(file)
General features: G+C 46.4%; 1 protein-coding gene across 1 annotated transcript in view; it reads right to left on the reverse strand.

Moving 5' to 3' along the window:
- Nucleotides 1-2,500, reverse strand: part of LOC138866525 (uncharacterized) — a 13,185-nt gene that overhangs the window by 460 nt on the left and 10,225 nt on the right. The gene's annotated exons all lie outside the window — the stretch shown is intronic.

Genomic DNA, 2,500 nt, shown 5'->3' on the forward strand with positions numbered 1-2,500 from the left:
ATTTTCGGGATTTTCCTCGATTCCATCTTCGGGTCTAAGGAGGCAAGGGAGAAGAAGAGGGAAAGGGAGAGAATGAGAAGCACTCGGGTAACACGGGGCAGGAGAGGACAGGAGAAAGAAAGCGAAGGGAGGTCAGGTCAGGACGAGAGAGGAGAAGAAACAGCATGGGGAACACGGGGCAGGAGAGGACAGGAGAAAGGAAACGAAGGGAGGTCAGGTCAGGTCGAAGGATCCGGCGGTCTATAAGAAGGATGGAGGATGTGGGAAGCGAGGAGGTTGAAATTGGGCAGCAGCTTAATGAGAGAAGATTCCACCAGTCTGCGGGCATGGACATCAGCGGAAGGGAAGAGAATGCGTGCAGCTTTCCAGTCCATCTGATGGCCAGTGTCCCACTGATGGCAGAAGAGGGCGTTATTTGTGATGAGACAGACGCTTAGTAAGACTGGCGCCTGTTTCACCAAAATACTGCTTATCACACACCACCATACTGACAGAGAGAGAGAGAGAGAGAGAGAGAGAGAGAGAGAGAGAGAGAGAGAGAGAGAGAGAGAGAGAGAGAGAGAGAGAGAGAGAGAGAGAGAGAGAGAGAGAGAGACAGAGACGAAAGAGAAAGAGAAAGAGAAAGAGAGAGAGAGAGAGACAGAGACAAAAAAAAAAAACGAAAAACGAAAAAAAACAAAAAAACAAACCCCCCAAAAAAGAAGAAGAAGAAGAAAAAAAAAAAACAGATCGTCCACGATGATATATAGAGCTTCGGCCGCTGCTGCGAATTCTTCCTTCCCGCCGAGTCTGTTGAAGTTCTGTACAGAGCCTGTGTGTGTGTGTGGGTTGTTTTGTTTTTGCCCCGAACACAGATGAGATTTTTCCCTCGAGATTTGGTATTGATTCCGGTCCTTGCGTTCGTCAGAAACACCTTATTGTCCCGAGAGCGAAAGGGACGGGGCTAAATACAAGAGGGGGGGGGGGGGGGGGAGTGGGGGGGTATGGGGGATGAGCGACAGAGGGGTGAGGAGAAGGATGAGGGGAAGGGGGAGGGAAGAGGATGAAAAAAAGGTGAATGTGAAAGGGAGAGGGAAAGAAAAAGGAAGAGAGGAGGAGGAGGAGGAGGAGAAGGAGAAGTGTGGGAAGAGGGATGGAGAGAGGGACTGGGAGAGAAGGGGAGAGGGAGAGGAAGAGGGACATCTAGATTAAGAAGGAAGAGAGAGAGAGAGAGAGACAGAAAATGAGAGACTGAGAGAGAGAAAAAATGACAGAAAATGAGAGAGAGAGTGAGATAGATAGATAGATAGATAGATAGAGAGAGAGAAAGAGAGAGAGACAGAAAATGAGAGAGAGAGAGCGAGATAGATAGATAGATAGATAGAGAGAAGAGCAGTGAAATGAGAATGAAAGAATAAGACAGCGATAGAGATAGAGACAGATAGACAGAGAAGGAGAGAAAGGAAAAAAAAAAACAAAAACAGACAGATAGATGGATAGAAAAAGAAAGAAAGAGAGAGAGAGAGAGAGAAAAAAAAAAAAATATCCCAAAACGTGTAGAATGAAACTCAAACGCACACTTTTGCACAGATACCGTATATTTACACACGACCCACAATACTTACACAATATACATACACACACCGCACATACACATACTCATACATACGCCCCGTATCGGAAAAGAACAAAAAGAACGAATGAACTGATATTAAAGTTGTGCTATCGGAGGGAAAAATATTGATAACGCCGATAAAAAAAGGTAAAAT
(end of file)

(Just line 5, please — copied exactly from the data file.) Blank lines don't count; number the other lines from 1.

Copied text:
ATTTTCGGGATTTTCCTCGATTCCATCTTCGGGTCTAAGGAGGCAAGGGAGAAGAAGAGGGAAAGGGAGAGAATGAGAAGCACTCGGGTAACACGGGGCAGGAGAGGACAGGAGAAAGAAAGCGAAGGGAGGTCAGGTCAGGACGAGAGAGGAGAAGAAACAGCATGGGGAACACGGGGCAGGAGAGGACAGGAGAAAGGAAACGAAGGGAGGTCAGGTCAGGTCGAAGGATCCGGCGGTCTATAAGAAGGATGGAGGATGTGGGAAGCGAGGAGGTTGAAATTGGGCAGCAGCTTAATGAGAGAAGATTCCACCAGTCTGCGGGCATGGACATCAGCGGAAGGGAAGAGAATGCGTGCAGCTTTCCAGTCCATCTGATGGCCAGTGTCCCACTGATGGCAGAAGAGGGCGTTATTTGTGATGAGACAGACGCTTAGTAAGACTGGCGCCTGTTTCACCAAAATACTGCTTATCACACACCACCATACTGACAGAGAGAGAGAGAGAGAGAGAGAGAGAGAGAGAGAGAGAGAGAGAGAGAGAGAGAGAGAGAGAGAGAGAGAGAGAGAGAGAGAGAGAGAGAGAGAGAGAGAGACAGAGACGAAAGAGAAAGAGAAAGAGAAAGAGAGAGAGAGAGAGACAGAGACAAAAAAAAAAAACGAAAAACGAAAAAAAACAAAAAAACAAACCCCCCAAAAAAGAAGAAGAAGAAGAAAAAAAAAAAACAGATCGTCCACGATGATATATAGAGCTTCGGCCGCTGCTGCGAATTCTTCCTTCCCGCCGAGTCTGTTGAAGTTCTGTACAGAGCCTGTGTGTGTGTGTGGGTTGTTTTGTTTTTGCCCCGAACACAGATGAGATTTTTCCCTCGAGATTTGGTATTGATTCCGGTCCTTGCGTTCGTCAGAAACACCTTATTGTCCCGAGAGCGAAAGGGACGGGGCTAAATACAAGAGGGGGGGGGGGGGGGGGAGTGGGGGGGTATGGGGGATGAGCGACAGAGGGGTGAGGAGAAGGATGAGGGGAAGGGGGAGGGAAGAGGATGAAAAAAAGGTGAATGTGAAAGGGAGAGGGAAAGAAAAAGGAAGAGAGGAGGAGGAGGAGGAGGAGAAGGAGAAGTGTGGGAAGAGGGATGGAGAGAGGGACTGGGAGAGAAGGGGAGAGGGAGAGGAAGAGGGACATCTAGATTAAGAAGGAAGAGAGAGAGAGAGAGAGACAGAAAATGAGAGACTGAGAGAGAGAAAAAATGACAGAAAATGAGAGAGAGAGTGAGATAGATAGATAGATAGATAGATAGAGAGAGAGAAAGAGAGAGAGACAGAAAATGAGAGAGAGAGAGCGAGATAGATAGATAGATAGATAGAGAGAAGAGCAGTGAAATGAGAATGAAAGAATAAGACAGCGATAGAGATAGAGACAGATAGACAGAGAAGGAGAGAAAGGAAAAAAAAAAACAAAAACAGACAGATAGATGGATAGAAAAAGAAAGAAAGAGAGAGAGAGAGAGAGAAAAAAAAAAAAATATCCCAAAACGTGTAGAATGAAACTCAAACGCACACTTTTGCACAGATACCGTATATTTACACACGACCCACAATACTTACACAATATACATACACACACCGCACATACACATACTCATACATACGCCCCGTATCGGAAAAGAACAAAAAGAACGAATGAACTGATATTAAAGTTGTGCTATCGGAGGGAAAAATATTGATAACGCCGATAAAAAAAGGTAAAAT